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Wilderness is relative, and a visitor to our shores from the near continent may sneer at the lack of carnivores in our ancient forests, and join us in universal deflation when confronted with the over-intensification of our countryside in favour of farming. Having said this, one cannot sit by the shores of Loch Morlich looking up at the snow-capped peaks of the Cairngorm Massif and not feel utterly in awe and that little bit smaller in the world. Only the brightly coloured water-proofs betray the reality that civilization is close by, but just a few mindful moments and the call of a Diver are enough here.

Being a regular visitor to the Scottish Highlands, the likes of Morlich, Garten, Findhorn and Rothiemurchus all feel familiar and generally are the places where my Highland experiences begun. I will always go back to them. But what struck me on this trip, albeit a family holiday, was the wealth of habitat as yet unexplored. The Badenoch Way and Insh Marshes, off the beaten track in Glen More and our local patch for the week, Glenfeshie. A deserted forest clinging on to the past, the sounds of chipping Crossbill and chattering Redpoll overhead. It was here that I finally caught a glimpse of the turkey of the woods and symbol of wilderness, the Capercaillie. 100m away from me, deep amongst the pines, a large black fan. A snake-like neck and head emerged to the side, and the bird alighted from its perch. I recall my heart beat rising, and feeling hyper-aware of all around me. I managed a further look at the bird as the trail bent round, before losing him into the gloom. Later that morning, another male was seen wandering from a clear area of heather into the woods, consumed, gone. Truly memorable moments.

Closer to home, close enough to watch from the balcony: Red Squirrels, Osprey on nest and Red-throated Divers. Only in Scotland! Wilderness on your doorstep. Wilderness how you wish to find it, be it a walk in a 'new' glen, a stroll down a forest track or distant view of a Golden Eagle soaring over its domain. Back at Claxton home, we are planning next year's trip. How wild is Skye, I wonder?


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A local phenomenon

In the time it took me to drive down the long uneven track to the enigma that is The Beauchamp Arms, the satellite Corvid roost had grown from zero to around 300 birds. A roughly even mix of Rooks and Jackdaws assemble on Claxton Marshes every evening during the Winter (currently around 15.30) and 50 minutes later a mass of circa 5000 birds have left for the giant roost at Buckenham Carrs north of the river. This was the first time I had made a clear note of timings, and was surprised by how quickly the meeting point goes from raucous to silent. In fact, an eerie quiet falls upon the avenue of trees around 16.00, and a lone cock Pheasant outcried the 1000s of Corvids perched on trees or loafing on the marshy ground beneath. What follows are a number of reshufflings as the restless birds take flight in small waves, taking a new branch to perch upon. Around 16.15, a false dawn as a splinter group takes a more purposeful flight only to loop round and return to the main group. Only at tw…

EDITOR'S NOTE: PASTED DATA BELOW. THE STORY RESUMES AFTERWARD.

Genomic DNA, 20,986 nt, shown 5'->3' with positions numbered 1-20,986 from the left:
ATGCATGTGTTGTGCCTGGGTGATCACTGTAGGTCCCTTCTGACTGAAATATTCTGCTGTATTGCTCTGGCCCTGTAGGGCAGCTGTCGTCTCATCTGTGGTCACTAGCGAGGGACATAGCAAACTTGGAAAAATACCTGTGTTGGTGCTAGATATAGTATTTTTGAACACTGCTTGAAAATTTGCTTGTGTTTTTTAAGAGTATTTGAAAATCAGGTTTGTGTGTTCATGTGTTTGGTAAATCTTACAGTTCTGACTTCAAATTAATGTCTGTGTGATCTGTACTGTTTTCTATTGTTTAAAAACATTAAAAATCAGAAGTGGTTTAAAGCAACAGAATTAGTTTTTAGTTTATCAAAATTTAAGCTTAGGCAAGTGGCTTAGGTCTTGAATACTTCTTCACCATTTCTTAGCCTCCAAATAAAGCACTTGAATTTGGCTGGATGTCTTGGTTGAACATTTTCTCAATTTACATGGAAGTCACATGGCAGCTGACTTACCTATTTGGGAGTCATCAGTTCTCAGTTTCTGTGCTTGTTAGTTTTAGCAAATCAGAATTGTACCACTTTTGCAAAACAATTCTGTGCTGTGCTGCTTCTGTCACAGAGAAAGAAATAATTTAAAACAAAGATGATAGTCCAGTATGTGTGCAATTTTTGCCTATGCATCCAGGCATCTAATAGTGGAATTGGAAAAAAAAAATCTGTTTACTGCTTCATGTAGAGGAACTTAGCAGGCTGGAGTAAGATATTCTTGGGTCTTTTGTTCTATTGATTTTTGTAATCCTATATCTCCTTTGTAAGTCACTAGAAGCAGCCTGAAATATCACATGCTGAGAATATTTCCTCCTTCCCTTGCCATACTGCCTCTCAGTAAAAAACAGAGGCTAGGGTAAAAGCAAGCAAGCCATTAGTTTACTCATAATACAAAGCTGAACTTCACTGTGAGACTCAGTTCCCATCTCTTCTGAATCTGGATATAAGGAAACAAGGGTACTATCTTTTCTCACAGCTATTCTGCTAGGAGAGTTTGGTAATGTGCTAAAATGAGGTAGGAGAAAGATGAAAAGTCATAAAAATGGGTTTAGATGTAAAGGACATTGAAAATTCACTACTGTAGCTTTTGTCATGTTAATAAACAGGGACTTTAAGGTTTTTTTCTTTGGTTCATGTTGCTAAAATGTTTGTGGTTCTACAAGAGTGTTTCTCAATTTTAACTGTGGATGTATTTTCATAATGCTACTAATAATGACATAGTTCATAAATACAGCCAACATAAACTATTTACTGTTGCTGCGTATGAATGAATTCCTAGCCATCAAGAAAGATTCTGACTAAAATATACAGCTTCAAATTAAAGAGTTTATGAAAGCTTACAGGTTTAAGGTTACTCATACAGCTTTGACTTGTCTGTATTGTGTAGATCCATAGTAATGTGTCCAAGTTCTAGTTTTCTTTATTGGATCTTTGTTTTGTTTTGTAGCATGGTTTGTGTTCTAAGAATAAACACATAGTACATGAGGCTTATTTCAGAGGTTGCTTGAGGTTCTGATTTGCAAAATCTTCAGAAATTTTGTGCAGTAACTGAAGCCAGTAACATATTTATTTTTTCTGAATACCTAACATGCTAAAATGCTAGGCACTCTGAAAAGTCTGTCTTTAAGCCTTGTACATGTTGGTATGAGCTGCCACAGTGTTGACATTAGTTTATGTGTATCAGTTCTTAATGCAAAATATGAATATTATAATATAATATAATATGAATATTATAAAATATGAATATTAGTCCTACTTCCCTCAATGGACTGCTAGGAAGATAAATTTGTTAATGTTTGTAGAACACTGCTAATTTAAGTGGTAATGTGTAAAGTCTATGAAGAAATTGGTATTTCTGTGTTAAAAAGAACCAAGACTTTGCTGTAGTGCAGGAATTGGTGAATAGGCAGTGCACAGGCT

Picking up the pieces is easy

Bumping into neighbour Mark Cocker in the Findhorn Valley proved not only how small our world is, but also how valuable the home patch is to us both. We compared notes around our Highland experiences, but attention quickly turned to where we had both come from. "Have you seen the Short-eared Owls?" We both had, and it was this pleasantly nagging thought that kept infiltrating my mind throughout the highland stay. Put simply, inside my head, it went like this: it is great up here, but when I get home I must get down the marsh.

Despite Spring being a leap ahead back home compared to the north, reminders of the season past were hunting  Claxton Marsh as we had discussed. The Short-eared Owls had not been present all Winter, and sightings of two birds in April were oddly my first of the year. A background orchestra of Grasshopper and Sedge Warbler was a contradiction, but here were the early birds and a couple simply not in a rush. 
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Estonia Trip Report, April 2011

Estonia April 12th-19th 2011, Jim Bradley.
Ice at the ferry crossing

Exploring the ancient forest

Red-breasted Goose at Audru

Pick the bones out of that!

Great-grey Shrike near Spithami.

Estonia is a place of real wilderness, yet easy to explore with the possibility of some cracking birds. Recent literature from both Gerard Gorman and Dave Gosney means that there is now plenty of useful information on birding Estonia, yet this country remains relatively unknown compared to other eastern European states such as Poland, Hungary and the Czech Republic. Steller’s Eider, Owls and Woodpeckers in early Spring, Citrine Wagtail, Great Snipe, Great Spotted Eagle, Black Stork and Greenish Warbler in May and beyond are just some of the birds you may encounter.

We used Estonian Nature Tours to help plan and guide our trip. We are a young couple, so did not fancy being part of a tour bus scenario, and were keen to do most of the birding ou…